By Jackie Thakkar Dec. 20, 2018
A Caucasian friend who recently visited Mumbai, did not fall for our famed spirit. I took it upon myself to convince him about Mumbai’s magic, and shoved him inside a kaali-peeli, after realising that Uber was charging a surge price, and showed him the glorious BKC, Bandra, and uh, the cooler parts of Colaba.
Ah, Mumbai! There’s something about this city that just doesn’t let you feel at home anywhere else in the world. Mainly because you get so used to this school of hard knocks, that after a point you just stop feeling like you deserve comfort. In Gurgaon earlier this year, I truly felt like I wasn’t worthy of the cutting-edge infrastructure and spacious roads.
Yes, even Gurgaon. Even though Mumbai’s warm, tropical weather is best rivalled by the warmth of her people. You ask for a helping hand and you’ll have hordes of Mumbaikars volunteering. Why just the other day, I was escorted off a Virar Fast, without me even wanting to get off.
In that moment, as I was getting mashed harder than the potato in a batata vada, something snapped. My SkullCandy headphones, worth 10 per cent of my income which I bought using Flipkart Paylater just last week, were now broken, much like my soul. But as a lifelong Mumbaikar, I knew the time was right to channel my inner spirit instead of getting hassled over a pair of headphones. So, I closed my eyes and focused on the Queen’s Necklace and Marine Drive where I’ll never be able to afford a house, the dabbawalas that give us management lessons we happily ignore, and getting a selfie at the I ?Mumbai installation in Juhu after waiting for 30 minutes. Livin’ the dream, isn’t it?
Imagine my horror when a Caucasian tourist who recently visited the city refused to sing paeans to our famed spirit. The fucking nerve! Naturally, as a true-blue Mumbaikar, I took it upon myself to defend the city. I shoved him inside a kaali-peeli, after realising that Uber was charging a surge price, and showed him the glorious BKC, Bandra, and uh, the cooler parts of Colaba.
In Gurgaon earlier this year, I truly felt like I wasn’t worthy of the cutting-edge infrastructure and spacious roads.
My gora friend still didn’t seem to get it. But you can’t really blame him. You see, Mumbai might be a city, but Bombay is a feeling, I told him. (I don’t really know what that means but I’ve swallowed it all these years, so he must too.) A feeling that everyone is equal, one that is evoked only after you realise that you are in a rickshaw, stuck in the same traffic jam for two hours as the CEO of your company in a chauffeur-driven Jaguar.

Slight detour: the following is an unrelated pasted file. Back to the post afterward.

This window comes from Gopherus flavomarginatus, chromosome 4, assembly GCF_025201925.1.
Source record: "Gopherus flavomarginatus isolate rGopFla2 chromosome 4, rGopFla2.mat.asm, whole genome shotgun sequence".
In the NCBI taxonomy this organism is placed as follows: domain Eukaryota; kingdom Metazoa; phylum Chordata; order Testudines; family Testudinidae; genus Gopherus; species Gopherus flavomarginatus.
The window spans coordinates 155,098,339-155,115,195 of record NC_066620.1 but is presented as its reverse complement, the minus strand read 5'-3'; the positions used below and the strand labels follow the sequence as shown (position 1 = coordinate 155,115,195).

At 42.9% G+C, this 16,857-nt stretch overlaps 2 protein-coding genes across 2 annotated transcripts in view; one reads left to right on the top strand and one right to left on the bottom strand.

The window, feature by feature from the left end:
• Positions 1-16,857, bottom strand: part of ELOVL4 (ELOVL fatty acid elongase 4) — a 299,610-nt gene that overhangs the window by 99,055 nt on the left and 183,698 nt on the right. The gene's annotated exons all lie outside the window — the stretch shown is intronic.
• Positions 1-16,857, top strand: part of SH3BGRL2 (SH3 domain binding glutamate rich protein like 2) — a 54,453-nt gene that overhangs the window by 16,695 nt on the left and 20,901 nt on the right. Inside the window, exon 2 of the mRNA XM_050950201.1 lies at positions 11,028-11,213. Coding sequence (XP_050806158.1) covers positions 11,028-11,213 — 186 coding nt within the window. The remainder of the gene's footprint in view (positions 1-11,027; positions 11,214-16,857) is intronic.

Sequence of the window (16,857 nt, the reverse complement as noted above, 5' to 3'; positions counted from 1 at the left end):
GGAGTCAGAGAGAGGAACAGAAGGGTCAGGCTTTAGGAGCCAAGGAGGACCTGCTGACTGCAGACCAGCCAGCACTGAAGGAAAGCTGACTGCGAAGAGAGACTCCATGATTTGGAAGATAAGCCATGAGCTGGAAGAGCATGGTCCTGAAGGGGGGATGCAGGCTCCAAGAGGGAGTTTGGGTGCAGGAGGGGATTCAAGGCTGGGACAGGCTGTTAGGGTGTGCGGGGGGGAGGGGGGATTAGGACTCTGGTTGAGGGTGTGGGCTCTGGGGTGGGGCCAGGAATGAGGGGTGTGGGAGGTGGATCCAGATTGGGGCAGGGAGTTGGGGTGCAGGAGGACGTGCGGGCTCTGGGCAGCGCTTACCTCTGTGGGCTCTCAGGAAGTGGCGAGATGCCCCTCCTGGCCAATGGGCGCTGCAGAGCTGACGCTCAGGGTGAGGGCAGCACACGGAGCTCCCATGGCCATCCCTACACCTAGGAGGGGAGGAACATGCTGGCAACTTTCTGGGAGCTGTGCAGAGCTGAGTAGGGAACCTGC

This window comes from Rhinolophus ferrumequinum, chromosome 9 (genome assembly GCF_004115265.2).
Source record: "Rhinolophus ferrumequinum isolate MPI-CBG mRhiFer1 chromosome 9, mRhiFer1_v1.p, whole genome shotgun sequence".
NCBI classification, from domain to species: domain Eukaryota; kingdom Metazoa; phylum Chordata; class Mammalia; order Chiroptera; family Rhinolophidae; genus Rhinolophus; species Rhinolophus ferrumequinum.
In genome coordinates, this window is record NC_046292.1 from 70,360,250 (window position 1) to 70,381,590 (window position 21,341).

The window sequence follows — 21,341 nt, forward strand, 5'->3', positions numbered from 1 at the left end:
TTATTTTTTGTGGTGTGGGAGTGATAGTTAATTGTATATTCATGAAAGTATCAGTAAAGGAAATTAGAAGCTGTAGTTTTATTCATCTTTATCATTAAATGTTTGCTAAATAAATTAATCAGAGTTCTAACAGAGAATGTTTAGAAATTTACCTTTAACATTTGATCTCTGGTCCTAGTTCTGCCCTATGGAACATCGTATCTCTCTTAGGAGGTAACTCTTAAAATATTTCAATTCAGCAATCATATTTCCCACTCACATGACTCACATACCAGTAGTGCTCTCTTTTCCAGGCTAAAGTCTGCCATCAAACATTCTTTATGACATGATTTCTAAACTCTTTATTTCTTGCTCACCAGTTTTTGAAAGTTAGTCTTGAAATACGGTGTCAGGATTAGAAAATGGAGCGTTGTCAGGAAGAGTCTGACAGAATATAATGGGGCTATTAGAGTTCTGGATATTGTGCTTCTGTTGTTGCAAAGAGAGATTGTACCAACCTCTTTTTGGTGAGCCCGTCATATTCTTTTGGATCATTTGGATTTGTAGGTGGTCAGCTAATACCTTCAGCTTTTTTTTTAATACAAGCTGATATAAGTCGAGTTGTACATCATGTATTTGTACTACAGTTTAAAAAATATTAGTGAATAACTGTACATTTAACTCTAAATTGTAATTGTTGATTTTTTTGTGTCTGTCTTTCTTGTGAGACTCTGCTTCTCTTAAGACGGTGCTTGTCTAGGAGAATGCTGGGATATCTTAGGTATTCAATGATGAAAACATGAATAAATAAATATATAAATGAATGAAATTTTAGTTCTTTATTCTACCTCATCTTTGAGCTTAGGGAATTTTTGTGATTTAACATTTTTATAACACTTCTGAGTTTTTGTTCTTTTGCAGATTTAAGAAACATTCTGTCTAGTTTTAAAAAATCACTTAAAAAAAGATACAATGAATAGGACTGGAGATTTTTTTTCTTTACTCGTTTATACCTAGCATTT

Mumbai is a city of dreams – mostly unfulfilled ones, but that’s a given much like the terms and conditions in small print on a gift voucher. So when you look at pictures of Antilia, which appears like three dhoklas stacked on top of one another, covered in the same blue tarpaulin in the rains as the hutments around, you proudly tell your friends what a great equaliser this city is. Only to realise a few hours later that it was fake news. But that’s a secret you will take with you to your grave.
Speaking about big homes and spaces, the Dilliwallas gloat. But to them I ask, what’s the point of the balcony and the verandah when you have to put on a mask to step out and stretch? I’m rather be happy holed up in a one-BHK a little bigger than your bathroom for which I shell out half my income. And really, what’s the point of that sea-facing Bandra house called Mannat anyway, if at the end of day you are going be serving food at a wedding dinner?
You could be an Ambani or a Khan or an average Kulkarni, I tell my alarmed white friend who has been insisting he is no friend of mine, in Mumbai your biggest enemy is the pothole. And no matter what your clout, there is no maneuvering around this menace. Potholes, I feel, are a better ice-breaker than chanting “Sachin, Sachin” at a sports bar.
Potholes, I feel, are a better ice-breaker than chanting “Sachin, Sachin” at a sports bar.
Besides, Mumbai is a city that keeps you grounded – each time it rains, or there’s a Uber or Ola strike, or the rickshawallah refuses to go to Andheri. It’s the city of strugglers, across industries. Perhaps, being a Mumbaikar is knowing that SRK’s horrific death in the first half of Om Shanti Om after being singed in a studio explosion and then being run over by a privileged Bollywood star’s car, is still far less painful than the slow death his aspirations would have died had he continued struggling in Mumbai. Because as a Mumbaikar, you know the real reason they call it “the city that never sleeps” is because the sidewalks are paved with the broken dreams of those who didn’t make it. But hey, Caucasian friend, our footpaths are safer than those in Delhi and our homeless don’t fall prey to the cold.
Mumbai isn’t a city that never sleeps. It’s a city that wakes you up… to harsh truths, mainly. And most of us are happy believing the lie that the unrealistic cost of living in this city is worth the abysmal quality of life we’re afforded.
I was telling my friend how safe this city is, when he told me about the hustlers at Colaba. I was telling him about the traffic in Bangalore, when he pointed out that we were stuck in the same narrow lane for the past 30 minutes. It didn’t seem to matter, because I am a Mumbaikar and I live in the greatest place on Earth: Denial.